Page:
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5 Horror Movies You Must Watch For Halloween

At the behest of a co-worker, I have scoured Netflix for the 5 horror movies you must watch this October. This is, by no means, a list of all watchable horror on Netflix right now, just move these suckers to the front of your queue (remember when you could do that?!) Think of this as your intermediate course in horror; you're no longer a novice, but you haven't quite made it to master level yet. Feel free to make additional suggestions - I love to hear your thoughts!

Hellraiser (1987)

Written and Directed By: Clive Barker
The Gist: There is a puzzle box that allows you access to Hell and carries the promise of fulfilling your dreams. Unfortunately, Hell has its own agenda and things end badly for anyone foolhardy enough to summon up demons.

You'll find Hellraiser on many "best whatever" and "scariest whatevers" movie lists WITH GOOD REASON.

Picture this: it's 1980 and the horror cinema landscape is about to shift dramatically. The past 20 years of horror have been filled with sociopaths lurking next door, stalkers, slashers, conspiracy, and a crushing sense of paranoia.

Now, to help "lighten the mood" and to better reflect the youthful, over-indulgent, flippant, care-free social mentality, horror is becoming comedic. The grainy, home-made feeling of the 70's giving way to a BRIGHT and playful, effects-laden generation of horror. you could even argue that the early 80's gave fun back to films.

Did the fun go too far?

By the mid-80's, the horror scene had become so blended with the gross-out comedy scene, one could hardly tell the two apart; examples include The Monster Squad, Chopping MallHouse, and Re-Animator.

Enter Hellraiser: it's deadly serious.

Hellraiser is like a punch to the face that splits your lip, knocks out some teeth, cracks your nose, and leaves you reeling. It shows us a dark, erotic world of subversive sexuality and crippling obsessions populated by sardonic demons and back-stabbing, greedy humans. 

The story itself is threaded with challenging questions and accusations; will we truly be eternally punished for indulging in our desires? What is more important than family? You can't cheat death.  Would you kill someone to save someone you love? Is that ever okay? What could tempt you to give into Evil?

The true strength of the story is that it's not simply a supernatural horror film, it's an engrossing journey inside ourselves. We come out at the end of the movie wondering what we may be capable of. It's also a tragic story (at it's heart); a girl loses her father to the greed and lust (couple of great sins there) of her uncle and her step-mother. Even though she races (literally) through hell and back to save him, she's just too late.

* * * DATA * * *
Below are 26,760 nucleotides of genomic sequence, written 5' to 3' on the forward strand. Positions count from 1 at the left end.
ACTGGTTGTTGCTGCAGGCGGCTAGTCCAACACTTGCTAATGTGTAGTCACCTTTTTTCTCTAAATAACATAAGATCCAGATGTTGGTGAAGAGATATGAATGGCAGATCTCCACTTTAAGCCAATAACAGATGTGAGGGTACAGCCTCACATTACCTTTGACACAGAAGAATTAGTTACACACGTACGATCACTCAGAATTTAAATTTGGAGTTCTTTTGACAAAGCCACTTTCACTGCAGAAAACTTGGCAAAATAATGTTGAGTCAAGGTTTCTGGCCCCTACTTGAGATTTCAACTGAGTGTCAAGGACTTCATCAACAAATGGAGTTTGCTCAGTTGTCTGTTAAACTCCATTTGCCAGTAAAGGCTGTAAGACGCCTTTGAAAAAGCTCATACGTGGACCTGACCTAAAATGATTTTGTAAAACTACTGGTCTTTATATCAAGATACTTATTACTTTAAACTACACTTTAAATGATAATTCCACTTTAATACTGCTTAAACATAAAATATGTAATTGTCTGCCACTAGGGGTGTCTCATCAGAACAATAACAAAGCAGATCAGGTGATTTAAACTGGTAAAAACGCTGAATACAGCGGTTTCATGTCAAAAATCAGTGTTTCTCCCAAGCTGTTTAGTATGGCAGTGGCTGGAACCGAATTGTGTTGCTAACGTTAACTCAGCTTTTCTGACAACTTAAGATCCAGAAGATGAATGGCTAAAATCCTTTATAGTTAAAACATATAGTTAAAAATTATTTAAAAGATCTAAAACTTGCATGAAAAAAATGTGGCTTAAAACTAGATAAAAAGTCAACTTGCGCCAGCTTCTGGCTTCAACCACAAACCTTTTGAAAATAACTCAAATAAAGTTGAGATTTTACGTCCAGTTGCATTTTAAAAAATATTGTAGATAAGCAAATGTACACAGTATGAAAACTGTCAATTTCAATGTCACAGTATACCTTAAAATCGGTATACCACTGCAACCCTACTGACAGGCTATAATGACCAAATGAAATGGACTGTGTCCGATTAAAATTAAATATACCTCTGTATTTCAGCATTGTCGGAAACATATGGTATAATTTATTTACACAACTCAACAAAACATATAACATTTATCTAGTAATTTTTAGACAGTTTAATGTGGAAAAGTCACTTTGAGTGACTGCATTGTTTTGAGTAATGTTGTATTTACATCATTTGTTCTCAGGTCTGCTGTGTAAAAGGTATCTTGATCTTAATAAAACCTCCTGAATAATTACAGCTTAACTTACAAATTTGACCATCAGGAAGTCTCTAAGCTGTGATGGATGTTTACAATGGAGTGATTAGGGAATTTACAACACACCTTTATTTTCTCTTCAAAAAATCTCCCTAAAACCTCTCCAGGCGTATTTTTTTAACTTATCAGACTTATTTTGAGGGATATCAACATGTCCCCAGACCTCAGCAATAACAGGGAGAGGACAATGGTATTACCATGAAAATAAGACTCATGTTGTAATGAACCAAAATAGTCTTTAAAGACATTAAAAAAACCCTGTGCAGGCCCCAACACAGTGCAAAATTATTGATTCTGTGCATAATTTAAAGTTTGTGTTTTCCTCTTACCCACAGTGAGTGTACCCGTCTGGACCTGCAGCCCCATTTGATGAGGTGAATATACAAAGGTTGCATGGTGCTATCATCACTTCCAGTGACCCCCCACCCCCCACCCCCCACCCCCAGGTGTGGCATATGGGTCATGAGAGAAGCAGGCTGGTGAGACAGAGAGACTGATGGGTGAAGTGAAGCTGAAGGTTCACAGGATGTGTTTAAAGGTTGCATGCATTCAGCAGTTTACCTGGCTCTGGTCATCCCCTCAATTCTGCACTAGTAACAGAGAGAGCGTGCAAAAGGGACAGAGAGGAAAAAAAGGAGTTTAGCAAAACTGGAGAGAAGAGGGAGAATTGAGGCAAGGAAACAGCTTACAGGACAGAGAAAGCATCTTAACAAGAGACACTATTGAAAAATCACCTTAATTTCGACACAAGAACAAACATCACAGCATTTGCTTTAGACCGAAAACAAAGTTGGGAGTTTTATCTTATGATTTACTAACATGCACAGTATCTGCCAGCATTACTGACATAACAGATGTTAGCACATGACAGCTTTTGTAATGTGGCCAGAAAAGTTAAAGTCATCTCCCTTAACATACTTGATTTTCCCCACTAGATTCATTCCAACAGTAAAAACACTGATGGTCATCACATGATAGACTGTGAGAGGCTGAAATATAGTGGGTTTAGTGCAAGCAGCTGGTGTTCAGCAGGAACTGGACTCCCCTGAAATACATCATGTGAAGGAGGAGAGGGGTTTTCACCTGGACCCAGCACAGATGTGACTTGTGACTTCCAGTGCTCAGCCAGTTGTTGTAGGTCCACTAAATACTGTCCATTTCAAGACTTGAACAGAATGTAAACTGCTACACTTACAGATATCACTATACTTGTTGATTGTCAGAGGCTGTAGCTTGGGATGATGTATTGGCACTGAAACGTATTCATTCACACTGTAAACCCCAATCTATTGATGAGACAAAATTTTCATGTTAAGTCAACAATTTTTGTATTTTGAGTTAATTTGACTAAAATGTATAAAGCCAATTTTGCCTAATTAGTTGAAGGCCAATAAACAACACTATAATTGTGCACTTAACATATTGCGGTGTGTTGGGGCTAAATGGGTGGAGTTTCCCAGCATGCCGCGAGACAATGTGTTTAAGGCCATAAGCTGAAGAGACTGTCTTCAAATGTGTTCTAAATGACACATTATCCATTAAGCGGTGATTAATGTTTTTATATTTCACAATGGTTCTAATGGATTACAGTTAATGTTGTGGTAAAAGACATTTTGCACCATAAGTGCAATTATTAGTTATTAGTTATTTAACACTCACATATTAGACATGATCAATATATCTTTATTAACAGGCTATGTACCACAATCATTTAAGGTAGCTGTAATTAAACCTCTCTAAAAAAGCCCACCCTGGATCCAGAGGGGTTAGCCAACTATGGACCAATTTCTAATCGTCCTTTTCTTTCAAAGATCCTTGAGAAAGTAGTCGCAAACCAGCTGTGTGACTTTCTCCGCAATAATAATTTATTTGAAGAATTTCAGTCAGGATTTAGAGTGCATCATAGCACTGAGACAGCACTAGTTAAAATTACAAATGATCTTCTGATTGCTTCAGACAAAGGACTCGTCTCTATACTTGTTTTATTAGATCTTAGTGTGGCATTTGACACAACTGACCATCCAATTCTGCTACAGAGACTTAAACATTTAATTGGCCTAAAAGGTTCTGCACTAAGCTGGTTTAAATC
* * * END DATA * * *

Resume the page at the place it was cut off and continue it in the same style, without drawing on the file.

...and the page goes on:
The true strength of the movie is more than just the depth of the story, it's the incredible visuals. Clive Barker has a dark, vivid, twisting imagination that just leaps form the screen and burns itself into your brain. Thankfully Hellraiser was made during the absolute peak of practical effects because crappy CGI would really ruin the horror (as you can see in some of the later, ABSURD, direct-to-video sequels).

Hellraiser is filled with many of my all time favorite horror images: Andrew Robinson being torn to pieces or when he cuts his hand on the nail and bursts into the attic room, blood gushing everywhere. Sean Chapman's resurrection- those grotesque, slimy skeleton arms popping from the floor at painfully disconcerting angels. Grace Kirby, the female cenobite, with her throat splayed open. 

If you're still not sold, the winding ethereal soundtrack will make the hair on the back of your neck stand on end.




Henry: Portrait of A Serial Killer (1986/1990)

Co-Written and Directed By: John McNaughton
The Gist: A serial killer does what he does best, kill.

Henry has created a fair amount of controversy for itself over the years; the MAPP had a field day slapping ratings and restrictions on it. Certainly not the first movie to be accused of excess, Henry's faux documentary style (read here, "simulated reality") and intense subject matter increased the scrutiny it received.